The Discovery of Middle Earth: Mapping the Lost World of the Celts
The Celts of Europe, a loosely organized cultural group that shared language and religion, have remained fairly mysterious for historians and others. Because they didn’t write down much about their beliefs, rituals or laws, we are left with outsider accounts, primarily those of Roman writers. But it has always been obvious that the Celts helped shape Europe from the foundation of cities to material and artistic expressions. What Graham Robb suggests in his latest book is that the Celts, from Gaul all the way to Britain, shaped Europe in ways never before appreciated or even understood, by creating a map of the known world.
"THE DISCOVERY OF MIDDLE EARTH is interesting, challenging and thoughtful --- the perfect book for a reader with a keen and imaginative mind interested in re-examining part of the world as we think we know it."
By looking at the placement of Celtic towns and sacred sites, and carefully mapping them by latitude, longitude and other measurements, Robb saw a pattern begin to emerge indicating that the Celts had a more sophisticated understanding of the world and a greater grasp of science than previously believed. Starting with the road, known as the Heraklean Way, which ran across the Iberian Peninsula as early as the sixth century BCE, Robb connects various ancient and contemporary towns to each other, illustrating what he thinks is not just a systematic ordering of the world by the Celts but a reflection of the worlds they felt existed above and below as well (hence this world as Middle Earth, a concept famously borrowed by Tolkien).
The science of the Celts, argues Robb, has been so overlooked because it is not the monumental feats of engineering we find with the Romans, Egyptians and other early civilizations. And there are no Celtic texts explaining their views on nature, earth or the cosmos. Instead, they may have been brilliant surveyors, mapmakers whose greatest map was totally to scale and incorporated their ideas about nature, earth and cosmos in one holistic schema.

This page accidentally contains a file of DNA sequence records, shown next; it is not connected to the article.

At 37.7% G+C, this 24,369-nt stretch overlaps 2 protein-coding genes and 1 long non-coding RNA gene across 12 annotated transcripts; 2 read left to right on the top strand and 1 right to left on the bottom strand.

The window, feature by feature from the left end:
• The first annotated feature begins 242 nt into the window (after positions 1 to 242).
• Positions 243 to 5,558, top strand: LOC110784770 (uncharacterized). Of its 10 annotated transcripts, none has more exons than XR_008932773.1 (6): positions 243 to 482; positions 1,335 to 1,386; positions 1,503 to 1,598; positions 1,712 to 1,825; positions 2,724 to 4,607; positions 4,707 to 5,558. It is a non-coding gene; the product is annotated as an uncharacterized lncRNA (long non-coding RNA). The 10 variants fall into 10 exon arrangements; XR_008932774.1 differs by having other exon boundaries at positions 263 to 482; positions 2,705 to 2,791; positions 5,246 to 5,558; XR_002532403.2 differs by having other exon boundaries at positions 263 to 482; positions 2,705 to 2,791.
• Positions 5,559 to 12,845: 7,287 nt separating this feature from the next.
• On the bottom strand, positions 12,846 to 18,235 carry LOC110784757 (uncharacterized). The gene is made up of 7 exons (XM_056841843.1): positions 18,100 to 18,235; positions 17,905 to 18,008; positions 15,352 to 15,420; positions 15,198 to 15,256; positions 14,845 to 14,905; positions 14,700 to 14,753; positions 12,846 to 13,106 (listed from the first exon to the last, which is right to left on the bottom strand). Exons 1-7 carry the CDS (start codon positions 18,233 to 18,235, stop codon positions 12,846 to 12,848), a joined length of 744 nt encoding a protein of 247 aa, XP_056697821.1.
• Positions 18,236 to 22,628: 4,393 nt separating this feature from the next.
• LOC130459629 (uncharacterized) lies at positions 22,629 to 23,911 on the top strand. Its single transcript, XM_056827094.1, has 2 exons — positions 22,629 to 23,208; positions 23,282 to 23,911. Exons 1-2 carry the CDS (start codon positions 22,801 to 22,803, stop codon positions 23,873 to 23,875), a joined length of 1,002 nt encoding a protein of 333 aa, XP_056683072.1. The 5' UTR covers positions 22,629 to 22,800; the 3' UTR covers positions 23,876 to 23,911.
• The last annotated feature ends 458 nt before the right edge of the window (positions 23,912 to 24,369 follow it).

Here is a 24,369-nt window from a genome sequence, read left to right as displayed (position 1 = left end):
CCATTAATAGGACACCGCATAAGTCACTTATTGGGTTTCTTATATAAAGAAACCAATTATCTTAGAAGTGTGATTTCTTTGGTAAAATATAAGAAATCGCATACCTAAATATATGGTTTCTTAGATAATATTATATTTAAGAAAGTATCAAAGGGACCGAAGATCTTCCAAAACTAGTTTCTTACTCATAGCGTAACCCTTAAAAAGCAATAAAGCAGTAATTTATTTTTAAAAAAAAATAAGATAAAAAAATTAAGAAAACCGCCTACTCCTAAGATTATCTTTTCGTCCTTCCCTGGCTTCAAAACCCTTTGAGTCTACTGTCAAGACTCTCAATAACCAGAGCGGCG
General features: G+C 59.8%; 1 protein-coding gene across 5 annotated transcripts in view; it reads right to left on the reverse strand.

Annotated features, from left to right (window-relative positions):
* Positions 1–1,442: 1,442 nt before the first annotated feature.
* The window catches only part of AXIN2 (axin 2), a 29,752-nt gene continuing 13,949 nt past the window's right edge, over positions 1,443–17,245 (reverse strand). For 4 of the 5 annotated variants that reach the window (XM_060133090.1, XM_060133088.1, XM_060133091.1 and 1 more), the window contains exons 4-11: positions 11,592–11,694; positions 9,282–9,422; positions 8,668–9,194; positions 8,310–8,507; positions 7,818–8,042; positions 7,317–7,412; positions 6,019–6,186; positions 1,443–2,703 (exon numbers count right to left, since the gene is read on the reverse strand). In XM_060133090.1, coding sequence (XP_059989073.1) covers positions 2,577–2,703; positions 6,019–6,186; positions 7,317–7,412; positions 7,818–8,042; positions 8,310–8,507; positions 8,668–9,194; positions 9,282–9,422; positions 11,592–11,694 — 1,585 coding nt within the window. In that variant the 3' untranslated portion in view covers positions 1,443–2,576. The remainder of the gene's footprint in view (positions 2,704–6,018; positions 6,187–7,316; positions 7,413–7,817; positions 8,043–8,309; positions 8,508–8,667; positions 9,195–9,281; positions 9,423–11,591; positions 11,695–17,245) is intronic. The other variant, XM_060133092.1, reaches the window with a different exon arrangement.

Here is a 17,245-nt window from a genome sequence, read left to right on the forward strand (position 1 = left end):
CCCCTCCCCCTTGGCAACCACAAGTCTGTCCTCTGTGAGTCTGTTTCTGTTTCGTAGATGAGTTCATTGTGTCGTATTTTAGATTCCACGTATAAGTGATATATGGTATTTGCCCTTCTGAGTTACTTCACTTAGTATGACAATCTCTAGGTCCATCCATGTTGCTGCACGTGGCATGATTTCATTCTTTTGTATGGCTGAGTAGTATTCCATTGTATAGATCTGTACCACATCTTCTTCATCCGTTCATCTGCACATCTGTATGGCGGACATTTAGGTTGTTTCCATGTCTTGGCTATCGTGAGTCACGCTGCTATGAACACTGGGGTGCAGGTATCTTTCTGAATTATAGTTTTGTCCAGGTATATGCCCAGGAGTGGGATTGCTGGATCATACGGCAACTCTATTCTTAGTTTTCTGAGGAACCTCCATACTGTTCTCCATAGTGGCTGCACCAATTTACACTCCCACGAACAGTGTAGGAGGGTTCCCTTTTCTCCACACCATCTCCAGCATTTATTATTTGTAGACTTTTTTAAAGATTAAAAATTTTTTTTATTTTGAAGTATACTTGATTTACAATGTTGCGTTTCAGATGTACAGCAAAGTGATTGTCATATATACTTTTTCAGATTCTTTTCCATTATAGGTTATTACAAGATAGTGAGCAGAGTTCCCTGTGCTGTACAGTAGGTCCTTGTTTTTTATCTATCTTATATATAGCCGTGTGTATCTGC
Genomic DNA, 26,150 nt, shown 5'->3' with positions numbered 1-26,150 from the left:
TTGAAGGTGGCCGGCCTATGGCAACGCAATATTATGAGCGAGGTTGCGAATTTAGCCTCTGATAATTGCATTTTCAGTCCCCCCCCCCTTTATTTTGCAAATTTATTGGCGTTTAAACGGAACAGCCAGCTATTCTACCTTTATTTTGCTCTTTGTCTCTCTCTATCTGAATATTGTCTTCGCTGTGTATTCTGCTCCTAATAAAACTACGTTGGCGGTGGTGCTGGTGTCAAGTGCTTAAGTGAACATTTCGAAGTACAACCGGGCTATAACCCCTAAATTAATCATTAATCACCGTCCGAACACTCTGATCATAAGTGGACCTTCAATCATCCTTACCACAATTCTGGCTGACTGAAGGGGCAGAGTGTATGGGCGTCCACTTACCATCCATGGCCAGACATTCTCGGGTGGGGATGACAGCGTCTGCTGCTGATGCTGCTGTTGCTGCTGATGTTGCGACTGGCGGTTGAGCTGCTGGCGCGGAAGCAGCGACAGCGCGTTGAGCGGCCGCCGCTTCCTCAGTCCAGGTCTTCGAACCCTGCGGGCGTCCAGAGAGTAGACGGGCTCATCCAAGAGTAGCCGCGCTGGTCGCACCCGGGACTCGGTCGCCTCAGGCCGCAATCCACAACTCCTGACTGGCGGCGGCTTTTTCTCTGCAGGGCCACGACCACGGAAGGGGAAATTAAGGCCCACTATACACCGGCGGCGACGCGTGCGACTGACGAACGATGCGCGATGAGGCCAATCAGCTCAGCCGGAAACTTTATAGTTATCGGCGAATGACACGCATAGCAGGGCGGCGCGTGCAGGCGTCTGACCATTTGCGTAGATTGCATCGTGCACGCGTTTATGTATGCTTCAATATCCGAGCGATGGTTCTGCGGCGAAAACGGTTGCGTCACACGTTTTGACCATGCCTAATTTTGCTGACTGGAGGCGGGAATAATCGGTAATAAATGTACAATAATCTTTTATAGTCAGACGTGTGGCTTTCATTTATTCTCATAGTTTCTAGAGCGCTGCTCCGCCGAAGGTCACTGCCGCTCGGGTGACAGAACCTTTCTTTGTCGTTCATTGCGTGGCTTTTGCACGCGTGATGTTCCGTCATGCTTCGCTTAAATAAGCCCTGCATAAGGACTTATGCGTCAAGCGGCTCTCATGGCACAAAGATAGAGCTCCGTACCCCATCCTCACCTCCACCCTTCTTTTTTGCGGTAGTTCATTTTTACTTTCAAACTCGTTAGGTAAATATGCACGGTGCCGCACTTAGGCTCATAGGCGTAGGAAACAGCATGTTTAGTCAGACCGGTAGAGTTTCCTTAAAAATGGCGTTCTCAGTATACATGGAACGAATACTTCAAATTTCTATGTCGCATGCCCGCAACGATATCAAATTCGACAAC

If even part of Robb’s theory is true, it would change how we think about the Celts and early European history. If nothing else, it is an exercise in creative and critical thinking about aspects of history that have been left unquestioned for thousands of years. Besides the big ideas in THE DISCOVERY OF MIDDLE EARTH, there are plenty of smaller and equally compelling tidbits. The final chapters are especially fun to read: full of tales of heroes and monarchs, the decline of “protohistorical” superpowers and even a discussion on King Arthur and Camelot. Still this is a difficult read, full of geographic and astronomical vocabulary and concepts. It is sometimes on the dry side, but Robb skillfully weaves in the account of his long bicycle journey across the Heraklean Way, which adds to the flavor of the book.
From Celtic art to French villages, from the mysteries of the Druids to modern cartography, THE DISCOVERY OF MIDDLE EARTH is interesting, challenging and thoughtful --- the perfect book for a reader with a keen and imaginative mind interested in re-examining part of the world as we think we know it. Towards the end of the book, Robb writes, “as soon as a geographical pattern is imposed on the inhabited earth, significance rushes in like water into a channel dug in a damp field.” For patient and open-minded readers, the significance Robb assigns to those geographic patterns will be fascinating.
Reviewed by Sarah Rachel Egelman on November 8, 2013